Dig@IT: Virtual Reality in Archaeology

Project Summary

A virtual reality system to recreate the archaeological experience using data and 3D models from the neolithic site of Çatalhöyük, in Anatolia, Turkey. 

Themes and Categories
Year

Project Team

  • Emmanuel Shiferaw,ECE/CS, Duke University
  • Cheng Ma , ME/CS, Duke University
  • Regis Kopper, DiVE, Duke University
  • Maurizio Forte, AAHVS, Duke University
  • Nicola Lercari,  World Heritage, UC Merced 

Project Objectives

  • Develop archaeological VRapp containing models of real site. 
  • Allow manipulation of artifacts/”digging” within system. 

Description

  • Can view information from existing archaeological database contextually, in 3D space, for objects documented by field archaeologists.
  • Allows for measurement, analysis of artifacts and land on-site.
  • Built for Oculus and DiVE.
  • For DiVE, companion apps built for Google Glass and iPad, which dynamically display information from Catalhoyuk site database relating to feature being examined. 

Workflow

  • Digital Archaeologists capture 3D models of dig site and landscape through image-based modeling (photogrammetry), laser scanning, LIDAR, etc.
  • 3D models of site, artifacts, are imported into Unity3D game engine, where: 
    • Interactions and display are built to allow analysis and discovery within the application.
    • Application is built with Oculus Rift as head mounted-display, and Razer Hydra tracked wands as input devices. 

Download the project poster (PDF).

 

Related Projects

Nathan Liang (Psychology, Statistics), Sandra Luksic (Philosophy, Political Science),and Alexis Malone (Statistics) began their 10-week project as an open-ended exploration how women are depicted both physically and figuratively in women's magazines, seeking to consider what role magazines play in the imagined and real lives of women. Working on over 500 covers of five popular magazines from 2010-2018, the students compiled a sentiment dictionary to analyze language used about and by women in magazines.  The team also discovered whether the data actually backed up their preconceptions about magazines. For example, while the data did support a lack of diversity in magazines – 85% of cover models were white, and no Asian men were represented in any magazines – the team was surprised to see the connection between messages of feminism and empowerment with consumerism. Ideas of empowerment largely occurred within the concept of beauty, which was linked in all magazines to money, advertising, and the accumulation of products to achieve the standards of beauty being presented. These discoveries opened up further discussion, and possibly further research, into what role women’s magazines should and could play in feminism and women’s empowerment, and how marketing strategies relate to the objectives of those movements.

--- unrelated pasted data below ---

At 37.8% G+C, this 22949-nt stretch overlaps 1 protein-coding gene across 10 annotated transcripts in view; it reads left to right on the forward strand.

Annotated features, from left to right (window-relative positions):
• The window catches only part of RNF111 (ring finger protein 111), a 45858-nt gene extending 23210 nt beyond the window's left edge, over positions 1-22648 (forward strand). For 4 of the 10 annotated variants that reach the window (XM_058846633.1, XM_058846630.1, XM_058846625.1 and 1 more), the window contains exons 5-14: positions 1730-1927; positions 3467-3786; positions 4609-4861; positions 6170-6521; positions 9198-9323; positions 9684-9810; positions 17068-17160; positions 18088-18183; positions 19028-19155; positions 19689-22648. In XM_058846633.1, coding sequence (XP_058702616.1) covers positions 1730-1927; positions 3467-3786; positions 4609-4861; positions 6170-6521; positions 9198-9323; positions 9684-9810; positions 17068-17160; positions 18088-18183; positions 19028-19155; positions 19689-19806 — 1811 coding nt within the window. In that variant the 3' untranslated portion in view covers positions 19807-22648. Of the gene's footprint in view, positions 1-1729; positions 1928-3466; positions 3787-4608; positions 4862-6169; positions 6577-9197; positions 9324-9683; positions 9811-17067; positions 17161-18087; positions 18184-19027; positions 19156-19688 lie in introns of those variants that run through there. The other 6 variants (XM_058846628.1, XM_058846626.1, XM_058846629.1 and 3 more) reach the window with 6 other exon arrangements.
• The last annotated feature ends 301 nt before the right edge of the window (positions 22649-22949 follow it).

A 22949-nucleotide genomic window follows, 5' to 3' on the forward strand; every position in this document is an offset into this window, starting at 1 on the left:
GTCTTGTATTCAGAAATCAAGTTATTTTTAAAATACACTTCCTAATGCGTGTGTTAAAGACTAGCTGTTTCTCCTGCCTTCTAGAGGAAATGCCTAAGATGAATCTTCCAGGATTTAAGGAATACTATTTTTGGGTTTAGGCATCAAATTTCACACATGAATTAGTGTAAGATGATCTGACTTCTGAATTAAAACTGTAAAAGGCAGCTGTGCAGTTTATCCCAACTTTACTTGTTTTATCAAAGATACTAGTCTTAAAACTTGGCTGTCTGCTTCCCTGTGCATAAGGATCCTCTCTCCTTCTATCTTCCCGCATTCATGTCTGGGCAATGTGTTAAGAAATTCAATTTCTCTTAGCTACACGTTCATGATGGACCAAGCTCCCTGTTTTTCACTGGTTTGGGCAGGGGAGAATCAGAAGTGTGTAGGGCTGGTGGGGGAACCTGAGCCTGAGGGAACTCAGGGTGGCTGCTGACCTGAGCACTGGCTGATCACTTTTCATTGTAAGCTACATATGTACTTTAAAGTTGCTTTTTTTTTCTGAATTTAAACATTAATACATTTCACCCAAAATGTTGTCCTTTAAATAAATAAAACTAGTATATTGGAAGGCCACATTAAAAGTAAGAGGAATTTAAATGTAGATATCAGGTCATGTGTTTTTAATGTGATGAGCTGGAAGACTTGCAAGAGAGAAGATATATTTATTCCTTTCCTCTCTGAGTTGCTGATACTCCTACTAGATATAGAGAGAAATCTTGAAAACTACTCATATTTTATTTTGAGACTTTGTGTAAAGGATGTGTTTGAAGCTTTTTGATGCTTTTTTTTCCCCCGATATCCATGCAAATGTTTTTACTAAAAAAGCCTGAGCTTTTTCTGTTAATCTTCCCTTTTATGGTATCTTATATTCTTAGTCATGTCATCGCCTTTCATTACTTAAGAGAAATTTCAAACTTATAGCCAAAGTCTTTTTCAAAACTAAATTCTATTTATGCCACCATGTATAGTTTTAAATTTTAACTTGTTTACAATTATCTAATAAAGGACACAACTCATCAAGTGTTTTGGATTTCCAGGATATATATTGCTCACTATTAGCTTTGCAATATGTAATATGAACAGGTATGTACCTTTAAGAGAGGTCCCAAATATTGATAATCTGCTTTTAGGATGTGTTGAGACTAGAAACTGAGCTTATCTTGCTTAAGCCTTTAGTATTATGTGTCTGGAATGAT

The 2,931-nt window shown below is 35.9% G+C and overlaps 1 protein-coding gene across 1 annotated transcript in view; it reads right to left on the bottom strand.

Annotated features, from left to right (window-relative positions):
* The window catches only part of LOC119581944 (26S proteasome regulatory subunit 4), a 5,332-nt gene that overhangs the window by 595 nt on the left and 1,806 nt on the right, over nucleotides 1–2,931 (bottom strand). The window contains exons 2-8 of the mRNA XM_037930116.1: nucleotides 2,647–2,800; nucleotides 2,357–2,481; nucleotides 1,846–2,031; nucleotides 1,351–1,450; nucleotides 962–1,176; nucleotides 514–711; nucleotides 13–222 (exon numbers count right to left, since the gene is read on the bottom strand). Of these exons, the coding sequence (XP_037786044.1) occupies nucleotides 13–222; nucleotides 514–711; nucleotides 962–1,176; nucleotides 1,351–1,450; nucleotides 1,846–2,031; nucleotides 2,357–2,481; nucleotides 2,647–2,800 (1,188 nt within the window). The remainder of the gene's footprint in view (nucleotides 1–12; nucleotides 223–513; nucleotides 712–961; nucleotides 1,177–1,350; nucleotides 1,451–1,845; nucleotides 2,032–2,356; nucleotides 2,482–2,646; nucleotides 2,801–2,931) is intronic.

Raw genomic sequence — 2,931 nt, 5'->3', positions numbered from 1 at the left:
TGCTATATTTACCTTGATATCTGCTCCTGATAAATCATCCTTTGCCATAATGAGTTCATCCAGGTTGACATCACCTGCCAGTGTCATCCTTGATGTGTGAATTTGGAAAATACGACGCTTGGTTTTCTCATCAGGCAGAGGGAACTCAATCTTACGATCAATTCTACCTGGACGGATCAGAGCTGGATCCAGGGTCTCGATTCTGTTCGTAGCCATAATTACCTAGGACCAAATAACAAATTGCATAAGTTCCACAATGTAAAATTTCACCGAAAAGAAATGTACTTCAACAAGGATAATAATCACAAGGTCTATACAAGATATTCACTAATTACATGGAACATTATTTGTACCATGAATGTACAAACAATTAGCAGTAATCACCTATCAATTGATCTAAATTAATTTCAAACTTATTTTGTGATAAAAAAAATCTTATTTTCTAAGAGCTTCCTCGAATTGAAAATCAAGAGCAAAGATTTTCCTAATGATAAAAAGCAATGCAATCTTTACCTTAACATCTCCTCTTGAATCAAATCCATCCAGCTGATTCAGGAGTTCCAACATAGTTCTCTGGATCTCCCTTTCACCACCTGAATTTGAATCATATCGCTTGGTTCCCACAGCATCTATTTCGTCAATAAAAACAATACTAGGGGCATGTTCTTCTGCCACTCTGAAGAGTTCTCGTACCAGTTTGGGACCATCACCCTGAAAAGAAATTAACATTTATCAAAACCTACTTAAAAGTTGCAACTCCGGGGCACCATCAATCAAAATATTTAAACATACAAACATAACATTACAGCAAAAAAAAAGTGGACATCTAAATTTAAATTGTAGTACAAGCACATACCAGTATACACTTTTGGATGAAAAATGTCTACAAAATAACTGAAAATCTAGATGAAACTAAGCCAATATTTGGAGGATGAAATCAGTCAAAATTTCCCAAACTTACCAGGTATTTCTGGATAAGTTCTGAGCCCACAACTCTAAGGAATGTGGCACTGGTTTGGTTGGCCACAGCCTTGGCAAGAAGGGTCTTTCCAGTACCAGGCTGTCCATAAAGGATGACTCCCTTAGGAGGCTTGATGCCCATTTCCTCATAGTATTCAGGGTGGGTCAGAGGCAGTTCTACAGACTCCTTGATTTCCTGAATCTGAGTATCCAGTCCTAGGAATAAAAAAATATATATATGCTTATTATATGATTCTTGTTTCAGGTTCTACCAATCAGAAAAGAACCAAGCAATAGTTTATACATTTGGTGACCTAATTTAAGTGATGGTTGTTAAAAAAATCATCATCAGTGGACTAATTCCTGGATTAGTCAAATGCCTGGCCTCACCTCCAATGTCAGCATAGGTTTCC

As Michelle Sroka (English), the graduate mentor for this group commented, working at the intersection of humanistic studies and computer science allowed her and the students to discover new approaches to collaborative research: “While I had envisioned a broad outline for the project, one of the steepest learning curves was learning how to manage the details, when I knew so little about data and research. Yet seeking to navigate the divides between the humanities and data taught both myself and my students how to become better at envisioning and articulating not only the goals and scope of a project, but also why it matters. While much of the actual research done aligned with what I had envisioned when designing the project, the conclusions reached went far beyond what I could have imagined in wonderful and important ways.”